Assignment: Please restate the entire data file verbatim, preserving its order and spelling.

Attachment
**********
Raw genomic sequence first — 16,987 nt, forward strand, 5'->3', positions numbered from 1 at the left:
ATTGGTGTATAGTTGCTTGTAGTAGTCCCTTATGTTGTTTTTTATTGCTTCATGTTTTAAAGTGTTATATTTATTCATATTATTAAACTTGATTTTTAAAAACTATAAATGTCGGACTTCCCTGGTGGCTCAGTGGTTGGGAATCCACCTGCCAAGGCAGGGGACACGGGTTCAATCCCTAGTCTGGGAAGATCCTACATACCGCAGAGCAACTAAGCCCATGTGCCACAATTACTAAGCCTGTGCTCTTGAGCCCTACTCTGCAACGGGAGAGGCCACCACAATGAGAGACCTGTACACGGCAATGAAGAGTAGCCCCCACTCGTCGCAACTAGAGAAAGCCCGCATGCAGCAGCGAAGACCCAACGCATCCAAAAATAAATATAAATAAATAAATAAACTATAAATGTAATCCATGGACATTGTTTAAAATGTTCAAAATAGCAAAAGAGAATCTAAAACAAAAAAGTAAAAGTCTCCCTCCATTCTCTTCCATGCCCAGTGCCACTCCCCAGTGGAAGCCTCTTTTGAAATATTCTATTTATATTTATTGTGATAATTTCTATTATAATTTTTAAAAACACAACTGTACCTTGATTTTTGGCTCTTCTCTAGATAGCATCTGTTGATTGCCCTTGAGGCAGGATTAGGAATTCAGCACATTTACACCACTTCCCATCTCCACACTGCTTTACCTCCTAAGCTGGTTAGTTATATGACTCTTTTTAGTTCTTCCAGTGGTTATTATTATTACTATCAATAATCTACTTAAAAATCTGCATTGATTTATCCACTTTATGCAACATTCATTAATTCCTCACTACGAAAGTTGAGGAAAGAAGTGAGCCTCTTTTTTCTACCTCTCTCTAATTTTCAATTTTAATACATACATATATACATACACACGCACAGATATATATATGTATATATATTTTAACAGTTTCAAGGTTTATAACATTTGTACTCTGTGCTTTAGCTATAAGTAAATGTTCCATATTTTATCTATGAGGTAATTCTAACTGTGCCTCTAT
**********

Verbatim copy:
Raw genomic sequence first — 16,987 nt, forward strand, 5'->3', positions numbered from 1 at the left:
ATTGGTGTATAGTTGCTTGTAGTAGTCCCTTATGTTGTTTTTTATTGCTTCATGTTTTAAAGTGTTATATTTATTCATATTATTAAACTTGATTTTTAAAAACTATAAATGTCGGACTTCCCTGGTGGCTCAGTGGTTGGGAATCCACCTGCCAAGGCAGGGGACACGGGTTCAATCCCTAGTCTGGGAAGATCCTACATACCGCAGAGCAACTAAGCCCATGTGCCACAATTACTAAGCCTGTGCTCTTGAGCCCTACTCTGCAACGGGAGAGGCCACCACAATGAGAGACCTGTACACGGCAATGAAGAGTAGCCCCCACTCGTCGCAACTAGAGAAAGCCCGCATGCAGCAGCGAAGACCCAACGCATCCAAAAATAAATATAAATAAATAAATAAACTATAAATGTAATCCATGGACATTGTTTAAAATGTTCAAAATAGCAAAAGAGAATCTAAAACAAAAAAGTAAAAGTCTCCCTCCATTCTCTTCCATGCCCAGTGCCACTCCCCAGTGGAAGCCTCTTTTGAAATATTCTATTTATATTTATTGTGATAATTTCTATTATAATTTTTAAAAACACAACTGTACCTTGATTTTTGGCTCTTCTCTAGATAGCATCTGTTGATTGCCCTTGAGGCAGGATTAGGAATTCAGCACATTTACACCACTTCCCATCTCCACACTGCTTTACCTCCTAAGCTGGTTAGTTATATGACTCTTTTTAGTTCTTCCAGTGGTTATTATTATTACTATCAATAATCTACTTAAAAATCTGCATTGATTTATCCACTTTATGCAACATTCATTAATTCCTCACTACGAAAGTTGAGGAAAGAAGTGAGCCTCTTTTTTCTACCTCTCTCTAATTTTCAATTTTAATACATACATATATACATACACACGCACAGATATATATATGTATATATATTTTAACAGTTTCAAGGTTTATAACATTTGTACTCTGTGCTTTAGCTATAAGTAAATGTTCCATATTTTATCTATGAGGTAATTCTAACTGTGCCTCTAT